Patients are not routinely admitted to an intensive care unit or step-down setting. Any hemodynamic instability, tachycardia, low urine output, or unexpected excess of abdominal pain prompts a thorough evaluation by the attending surgeon. There should be a low threshold for returning to the operating room for diagnostic laparoscopy to rule out staple line leak or hemorrhage. On the first postoperative day, the patients undergo an upper gastrointestinal water-soluble contrast study to assess the anatomy and rule out any staple line leaks. If this study is normal, the patients are advanced to clears. In our experience, postoperative ileus is more common in DS patients than RYGB patients, possibly due to the manipulation of the ileum. We therefore usually hold patients’ discharges until a return of bowel function (flatus). The patients are instructed to return to the office at four weeks and to call the office should signs of any complications begin to develop. Appointments are scheduled at three-month intervals during the first postoperative year, and yearly after that.

Routine blood work and ongoing nutrition follow-up is critical. We routinely schedule DS patients to see the nutritionist at the same interval as the surgical visits. Patients are seen at one month, three months, six months, one year, and then semi-annually (6 months). Abnormal labs or symptoms will prompt an earlier visit. Nutritional counseling in the postoperative period reinforces the importance of regular lab work and supplements. Patients are screened for signs and symptoms of vitamin and mineral deficiency (e.g. changes of skin, hair, nails, energy level). Conservative measures to combat diarrhea and gas are discussed, and the importance of getting adequate protein is stressed. Our lab regimen follows the “Suggested Biochemical Monitoring Tools for Nutrition Status.”[21] It involves monitoring of serum albumin, serum total protein, plasma retinol (vitamin A), serum vitamin B12, RBC folate, PT (vitamin K screen), plasma zinc, vitamin D, and PTH levels. We include copper/ceruloplasmin levels as well.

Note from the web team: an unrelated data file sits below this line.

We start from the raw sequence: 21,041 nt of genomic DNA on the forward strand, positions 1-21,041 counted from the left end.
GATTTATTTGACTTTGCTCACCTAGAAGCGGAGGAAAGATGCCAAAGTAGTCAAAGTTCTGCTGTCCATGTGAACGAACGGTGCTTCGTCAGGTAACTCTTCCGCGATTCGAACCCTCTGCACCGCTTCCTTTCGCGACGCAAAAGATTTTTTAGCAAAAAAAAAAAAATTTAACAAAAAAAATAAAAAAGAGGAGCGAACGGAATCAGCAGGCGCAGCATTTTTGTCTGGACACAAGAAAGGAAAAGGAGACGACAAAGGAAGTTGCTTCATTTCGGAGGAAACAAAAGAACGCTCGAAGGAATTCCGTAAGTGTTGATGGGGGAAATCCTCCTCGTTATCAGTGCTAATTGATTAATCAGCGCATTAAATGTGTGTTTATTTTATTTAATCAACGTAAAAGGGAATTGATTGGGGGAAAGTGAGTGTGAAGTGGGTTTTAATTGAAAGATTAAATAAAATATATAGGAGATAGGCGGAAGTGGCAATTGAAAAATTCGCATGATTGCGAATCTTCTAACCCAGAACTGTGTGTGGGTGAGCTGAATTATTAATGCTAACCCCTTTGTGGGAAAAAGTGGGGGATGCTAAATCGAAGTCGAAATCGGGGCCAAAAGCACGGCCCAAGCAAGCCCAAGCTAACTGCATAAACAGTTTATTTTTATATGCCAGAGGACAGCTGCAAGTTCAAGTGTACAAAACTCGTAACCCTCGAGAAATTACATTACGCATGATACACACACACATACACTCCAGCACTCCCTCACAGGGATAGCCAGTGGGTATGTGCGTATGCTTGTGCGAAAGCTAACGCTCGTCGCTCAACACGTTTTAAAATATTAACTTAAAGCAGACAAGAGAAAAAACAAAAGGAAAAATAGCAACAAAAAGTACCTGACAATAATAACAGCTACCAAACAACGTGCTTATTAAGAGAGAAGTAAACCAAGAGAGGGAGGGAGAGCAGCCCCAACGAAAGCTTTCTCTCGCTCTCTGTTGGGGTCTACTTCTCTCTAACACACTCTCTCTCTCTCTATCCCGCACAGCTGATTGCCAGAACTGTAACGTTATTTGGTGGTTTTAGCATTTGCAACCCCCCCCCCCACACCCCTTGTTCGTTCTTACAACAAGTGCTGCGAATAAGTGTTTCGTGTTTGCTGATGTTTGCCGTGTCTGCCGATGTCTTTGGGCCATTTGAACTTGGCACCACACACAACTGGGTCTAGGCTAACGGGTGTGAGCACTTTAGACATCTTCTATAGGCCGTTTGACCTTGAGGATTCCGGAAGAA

Results and outcomes
All bariatric surgery requires some compromise; the DS involves a more dramatic anatomical rearrangement and difficulty in reversal for greater weight loss and independence from implantable devices that require adjustment and may have mechanical failure. DS—open or laparoscopic—will achieve a durable weight loss on most patients with obesity. In the Buchwald meta-analysis, a review of studies published between 1990 and 2003, it was concluded that BPD/DS resulted in more weight loss, and greater improvement in diabetes, hyperlipidemia, hypercholesterolemia, hypertriglyceridemia, and obstructive sleep apnea syndrome (OSAS) than any other type of bariatric procedure.[5] The benchmark for a successful bariatric operation is the durable loss of greater than 50 percent of excess body weight. The DS is an effective weight loss operation in 95 percent of patients with a BMI <50kg/m2, and for the super-obese it achieves a success rate of 70 percent.[22,23,11]

DS is also the most effective procedure currently available for comorbidity resolution. Cure rates for type 2 diabetes approach 90 to 98 percent following DS.[9,24] DS achieves cure rates for hypertension that exceed 50 percent, and in some studies approach 80 percent.[25]

Resolution of OSAS occurs in up to 98 percent of patients after DS.[26] All of these results are superior to outcomes seen after AGB and RYGB.[5,27,28]

Complications of the DS